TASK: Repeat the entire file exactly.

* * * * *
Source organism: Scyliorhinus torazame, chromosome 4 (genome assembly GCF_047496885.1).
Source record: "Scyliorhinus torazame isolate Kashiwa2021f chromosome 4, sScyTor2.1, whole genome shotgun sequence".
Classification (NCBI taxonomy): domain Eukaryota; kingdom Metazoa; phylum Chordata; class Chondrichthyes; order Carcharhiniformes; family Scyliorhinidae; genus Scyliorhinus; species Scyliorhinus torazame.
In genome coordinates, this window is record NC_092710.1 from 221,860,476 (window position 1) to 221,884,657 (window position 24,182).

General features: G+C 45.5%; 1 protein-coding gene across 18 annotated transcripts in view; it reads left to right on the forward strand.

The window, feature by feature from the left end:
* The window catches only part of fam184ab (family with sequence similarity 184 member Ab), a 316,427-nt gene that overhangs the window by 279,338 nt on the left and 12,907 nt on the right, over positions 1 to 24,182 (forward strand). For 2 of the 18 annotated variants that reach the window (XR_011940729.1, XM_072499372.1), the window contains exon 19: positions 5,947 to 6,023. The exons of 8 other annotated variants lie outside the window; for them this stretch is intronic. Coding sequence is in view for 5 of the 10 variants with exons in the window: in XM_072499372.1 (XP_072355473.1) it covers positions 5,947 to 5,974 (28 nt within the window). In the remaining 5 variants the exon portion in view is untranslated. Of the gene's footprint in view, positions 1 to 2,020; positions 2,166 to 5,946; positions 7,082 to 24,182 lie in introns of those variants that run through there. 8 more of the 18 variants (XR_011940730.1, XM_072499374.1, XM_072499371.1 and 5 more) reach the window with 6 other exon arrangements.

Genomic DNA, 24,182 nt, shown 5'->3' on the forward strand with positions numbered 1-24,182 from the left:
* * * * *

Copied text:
Source organism: Scyliorhinus torazame, chromosome 4 (genome assembly GCF_047496885.1).
Source record: "Scyliorhinus torazame isolate Kashiwa2021f chromosome 4, sScyTor2.1, whole genome shotgun sequence".
Classification (NCBI taxonomy): domain Eukaryota; kingdom Metazoa; phylum Chordata; class Chondrichthyes; order Carcharhiniformes; family Scyliorhinidae; genus Scyliorhinus; species Scyliorhinus torazame.
In genome coordinates, this window is record NC_092710.1 from 221,860,476 (window position 1) to 221,884,657 (window position 24,182).

General features: G+C 45.5%; 1 protein-coding gene across 18 annotated transcripts in view; it reads left to right on the forward strand.

The window, feature by feature from the left end:
* The window catches only part of fam184ab (family with sequence similarity 184 member Ab), a 316,427-nt gene that overhangs the window by 279,338 nt on the left and 12,907 nt on the right, over positions 1 to 24,182 (forward strand). For 2 of the 18 annotated variants that reach the window (XR_011940729.1, XM_072499372.1), the window contains exon 19: positions 5,947 to 6,023. The exons of 8 other annotated variants lie outside the window; for them this stretch is intronic. Coding sequence is in view for 5 of the 10 variants with exons in the window: in XM_072499372.1 (XP_072355473.1) it covers positions 5,947 to 5,974 (28 nt within the window). In the remaining 5 variants the exon portion in view is untranslated. Of the gene's footprint in view, positions 1 to 2,020; positions 2,166 to 5,946; positions 7,082 to 24,182 lie in introns of those variants that run through there. 8 more of the 18 variants (XR_011940730.1, XM_072499374.1, XM_072499371.1 and 5 more) reach the window with 6 other exon arrangements.

Genomic DNA, 24,182 nt, shown 5'->3' on the forward strand with positions numbered 1-24,182 from the left: